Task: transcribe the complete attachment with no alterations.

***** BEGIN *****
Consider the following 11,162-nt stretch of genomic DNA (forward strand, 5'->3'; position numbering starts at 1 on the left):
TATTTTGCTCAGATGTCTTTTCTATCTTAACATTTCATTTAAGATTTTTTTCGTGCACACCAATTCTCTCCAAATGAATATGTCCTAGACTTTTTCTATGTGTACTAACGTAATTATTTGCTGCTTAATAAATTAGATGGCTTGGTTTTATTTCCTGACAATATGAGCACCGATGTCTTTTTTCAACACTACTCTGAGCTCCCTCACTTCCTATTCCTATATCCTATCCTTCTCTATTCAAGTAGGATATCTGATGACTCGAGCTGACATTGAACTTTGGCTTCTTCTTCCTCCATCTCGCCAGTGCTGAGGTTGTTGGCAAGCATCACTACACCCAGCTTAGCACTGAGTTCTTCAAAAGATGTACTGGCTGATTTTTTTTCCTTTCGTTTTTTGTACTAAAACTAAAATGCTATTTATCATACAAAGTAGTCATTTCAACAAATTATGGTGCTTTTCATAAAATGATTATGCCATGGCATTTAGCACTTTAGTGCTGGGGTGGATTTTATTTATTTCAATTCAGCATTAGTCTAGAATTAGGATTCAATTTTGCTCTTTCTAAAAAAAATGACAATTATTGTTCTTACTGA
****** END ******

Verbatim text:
Consider the following 11,162-nt stretch of genomic DNA (forward strand, 5'->3'; position numbering starts at 1 on the left):
TATTTTGCTCAGATGTCTTTTCTATCTTAACATTTCATTTAAGATTTTTTTCGTGCACACCAATTCTCTCCAAATGAATATGTCCTAGACTTTTTCTATGTGTACTAACGTAATTATTTGCTGCTTAATAAATTAGATGGCTTGGTTTTATTTCCTGACAATATGAGCACCGATGTCTTTTTTCAACACTACTCTGAGCTCCCTCACTTCCTATTCCTATATCCTATCCTTCTCTATTCAAGTAGGATATCTGATGACTCGAGCTGACATTGAACTTTGGCTTCTTCTTCCTCCATCTCGCCAGTGCTGAGGTTGTTGGCAAGCATCACTACACCCAGCTTAGCACTGAGTTCTTCAAAAGATGTACTGGCTGATTTTTTTTCCTTTCGTTTTTTGTACTAAAACTAAAATGCTATTTATCATACAAAGTAGTCATTTCAACAAATTATGGTGCTTTTCATAAAATGATTATGCCATGGCATTTAGCACTTTAGTGCTGGGGTGGATTTTATTTATTTCAATTCAGCATTAGTCTAGAATTAGGATTCAATTTTGCTCTTTCTAAAAAAAATGACAATTATTGTTCTTACTGA